Lila Abu-Lughod is the Joseph L. Buttenwieser Professor of Social Science at Columbia University and teaches in the Department of Anthropology and at the Institute for Research on Women, Gender, and Sexuality. A former MEI Director, she is a leading voice in debates about gender, Islam, and global power. Her most recent books include Nakba: Palestine, 1948 and the Claims of Memory (co-edited with Ahmad H. Sa'di), Do Muslim Women Need Saving? and a thirtieth anniversary edition of Veiled Sentiments.
Gil Anidjar is Professor in the Departments of Religion and of Middle Eastern, South Asian, and African Studies (MESAAS), and the Institute for Comparative Literature and Society (ICLS). He is the author of ‘Our Place in al-Andalus’: Kabbalah, Philosophy, Literature in Arab Jewish Letters; The Jew, the Arab: A History of the Enemy; Semites: Race, Religion, Literature; and Blood.
Katherine Pratt Ewing is Professor of Religion, Director of the Institute for Religion, Culture and Public Life and the Coordinator of the Program in the South Asia Institute. Her books include Arguing Sainthood: Modernity, Psychoanalysis and Islam; Stolen Honor: Stigmatizing Muslim Men in Berlin and the edited volumes Shariat and Ambiguity in South Asian Islam and Being and Belonging: Muslim Communities in the US since 9/11.
Hamid Dabashi is the Hagop Kevorkian Professor of Iranian Studies and Comparative Literature at Columbia University. His most recent work includes Shi’ism: A Religion of Protest; The Arab Spring: The End of Postcolonialism; Corpus Anarchicum: Political Protest, Suicidal Violence, and the Making of the Posthuman Body; The World of Persian Literary Humanism; Being A Muslim in the World; and Can Non-Europeans Think?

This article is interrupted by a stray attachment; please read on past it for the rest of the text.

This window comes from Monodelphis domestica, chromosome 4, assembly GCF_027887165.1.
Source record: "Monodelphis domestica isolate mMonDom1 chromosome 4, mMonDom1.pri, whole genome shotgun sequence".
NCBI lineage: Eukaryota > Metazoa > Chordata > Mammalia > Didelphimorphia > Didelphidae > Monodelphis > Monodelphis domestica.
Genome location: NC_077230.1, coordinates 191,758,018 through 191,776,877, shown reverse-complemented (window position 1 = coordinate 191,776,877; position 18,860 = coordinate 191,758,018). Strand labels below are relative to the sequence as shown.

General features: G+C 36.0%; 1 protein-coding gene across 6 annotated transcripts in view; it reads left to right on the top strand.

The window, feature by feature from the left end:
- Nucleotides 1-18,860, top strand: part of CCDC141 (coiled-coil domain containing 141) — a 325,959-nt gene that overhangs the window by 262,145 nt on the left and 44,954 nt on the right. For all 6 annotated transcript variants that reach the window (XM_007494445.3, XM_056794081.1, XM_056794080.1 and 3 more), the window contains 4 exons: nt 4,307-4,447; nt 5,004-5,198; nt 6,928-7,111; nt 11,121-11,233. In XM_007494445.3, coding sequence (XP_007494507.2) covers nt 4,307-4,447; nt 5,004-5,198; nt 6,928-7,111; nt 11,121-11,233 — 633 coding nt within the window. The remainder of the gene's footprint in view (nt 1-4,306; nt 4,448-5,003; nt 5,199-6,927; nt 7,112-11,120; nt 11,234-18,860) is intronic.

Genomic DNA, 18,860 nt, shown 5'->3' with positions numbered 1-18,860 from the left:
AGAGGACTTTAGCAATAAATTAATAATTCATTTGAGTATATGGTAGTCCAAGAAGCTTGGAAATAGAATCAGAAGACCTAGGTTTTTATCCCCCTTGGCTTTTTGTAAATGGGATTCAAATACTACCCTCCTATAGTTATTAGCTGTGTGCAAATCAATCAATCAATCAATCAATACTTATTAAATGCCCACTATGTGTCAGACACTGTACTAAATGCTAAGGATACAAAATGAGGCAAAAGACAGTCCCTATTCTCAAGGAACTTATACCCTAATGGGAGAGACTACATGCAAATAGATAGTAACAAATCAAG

Rashid Khalidi is the Edward Said Professor of Arab Studies, formerly the chair of the History department and a former MEI Director. He is the author of award winning books including: Brokers of Deceit: How the U.S. has Undermined Peace in the Middle East, winner of the Lionel Trilling Book Award and the MEMO Book Award and Palestinian Identity: The Construction of Modern National Consciousness, winner of the Middle East Studies Association’s Albert Hourani Prize for best book of 1997.
Timothy Mitchell is the William B Ransford Professor of Middle Eastern, South Asian and African Studies, and department Chair MESAAS. Mitchell’s first book Colonising Egypt, has been influential in fields as diverse as anthropology, history, law, philosophy, cultural studies, and art history. He is also the author of Rule of Experts: Egypt, Techno-Politics, Modernity and Carbon Democracy.